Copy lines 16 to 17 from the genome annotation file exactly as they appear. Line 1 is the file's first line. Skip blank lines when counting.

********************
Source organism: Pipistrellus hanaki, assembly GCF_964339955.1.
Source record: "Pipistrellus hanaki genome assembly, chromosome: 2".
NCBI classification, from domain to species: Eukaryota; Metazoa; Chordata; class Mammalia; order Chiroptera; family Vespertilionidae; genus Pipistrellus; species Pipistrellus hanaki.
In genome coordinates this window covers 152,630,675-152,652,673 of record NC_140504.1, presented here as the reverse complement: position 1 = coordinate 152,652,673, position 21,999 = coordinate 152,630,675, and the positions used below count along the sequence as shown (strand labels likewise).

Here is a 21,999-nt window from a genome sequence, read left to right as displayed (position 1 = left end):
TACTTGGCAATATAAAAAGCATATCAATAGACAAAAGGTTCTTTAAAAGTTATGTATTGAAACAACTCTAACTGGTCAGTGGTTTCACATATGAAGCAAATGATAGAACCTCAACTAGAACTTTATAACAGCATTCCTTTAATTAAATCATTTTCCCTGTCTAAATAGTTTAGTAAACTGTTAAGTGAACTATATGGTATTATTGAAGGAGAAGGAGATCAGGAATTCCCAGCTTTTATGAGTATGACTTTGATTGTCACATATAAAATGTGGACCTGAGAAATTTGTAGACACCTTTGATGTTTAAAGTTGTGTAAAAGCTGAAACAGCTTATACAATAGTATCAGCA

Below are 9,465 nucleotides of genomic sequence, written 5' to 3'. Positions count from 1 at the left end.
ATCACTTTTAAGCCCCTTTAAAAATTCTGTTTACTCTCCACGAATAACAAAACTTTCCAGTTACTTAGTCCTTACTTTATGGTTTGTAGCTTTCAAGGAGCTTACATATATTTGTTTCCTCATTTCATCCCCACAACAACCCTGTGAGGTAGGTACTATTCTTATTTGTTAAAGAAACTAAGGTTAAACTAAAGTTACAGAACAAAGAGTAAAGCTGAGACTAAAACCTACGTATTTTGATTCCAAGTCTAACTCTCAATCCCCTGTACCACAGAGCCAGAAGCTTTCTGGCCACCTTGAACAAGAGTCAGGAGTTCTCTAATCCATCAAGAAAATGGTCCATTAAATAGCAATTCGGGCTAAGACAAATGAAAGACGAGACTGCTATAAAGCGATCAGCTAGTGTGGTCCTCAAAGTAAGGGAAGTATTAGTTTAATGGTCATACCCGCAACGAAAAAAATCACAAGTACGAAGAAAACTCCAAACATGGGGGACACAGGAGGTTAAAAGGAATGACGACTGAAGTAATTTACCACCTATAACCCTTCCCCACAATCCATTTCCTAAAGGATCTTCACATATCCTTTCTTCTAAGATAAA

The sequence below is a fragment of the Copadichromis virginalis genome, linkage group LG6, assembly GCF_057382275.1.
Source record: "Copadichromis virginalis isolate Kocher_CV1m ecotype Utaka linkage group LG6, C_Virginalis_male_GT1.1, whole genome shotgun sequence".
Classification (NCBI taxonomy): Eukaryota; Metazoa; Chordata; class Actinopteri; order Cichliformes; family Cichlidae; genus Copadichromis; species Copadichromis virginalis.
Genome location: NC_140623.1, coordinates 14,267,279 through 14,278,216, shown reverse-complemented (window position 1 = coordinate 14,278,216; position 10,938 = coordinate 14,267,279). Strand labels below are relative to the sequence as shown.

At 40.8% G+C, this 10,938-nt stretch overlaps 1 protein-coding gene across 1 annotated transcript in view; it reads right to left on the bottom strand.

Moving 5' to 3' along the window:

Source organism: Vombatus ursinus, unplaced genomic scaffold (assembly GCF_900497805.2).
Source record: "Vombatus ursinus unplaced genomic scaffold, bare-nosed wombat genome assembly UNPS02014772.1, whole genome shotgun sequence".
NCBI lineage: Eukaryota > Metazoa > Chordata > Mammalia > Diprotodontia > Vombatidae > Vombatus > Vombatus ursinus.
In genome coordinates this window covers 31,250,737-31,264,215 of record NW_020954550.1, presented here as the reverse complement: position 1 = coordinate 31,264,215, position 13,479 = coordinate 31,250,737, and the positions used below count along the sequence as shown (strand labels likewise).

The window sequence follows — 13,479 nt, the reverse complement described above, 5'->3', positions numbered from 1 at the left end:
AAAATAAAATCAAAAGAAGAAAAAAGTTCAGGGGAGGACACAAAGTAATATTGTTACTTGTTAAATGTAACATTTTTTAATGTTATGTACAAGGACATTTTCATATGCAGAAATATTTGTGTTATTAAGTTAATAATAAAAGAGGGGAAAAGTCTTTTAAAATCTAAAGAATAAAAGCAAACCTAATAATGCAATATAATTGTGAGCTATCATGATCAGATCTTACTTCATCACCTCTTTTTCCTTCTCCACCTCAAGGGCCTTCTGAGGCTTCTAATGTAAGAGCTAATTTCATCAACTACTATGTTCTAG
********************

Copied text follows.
Source record: "Vombatus ursinus unplaced genomic scaffold, bare-nosed wombat genome assembly UNPS02014772.1, whole genome shotgun sequence".
NCBI lineage: Eukaryota > Metazoa > Chordata > Mammalia > Diprotodontia > Vombatidae > Vombatus > Vombatus ursinus.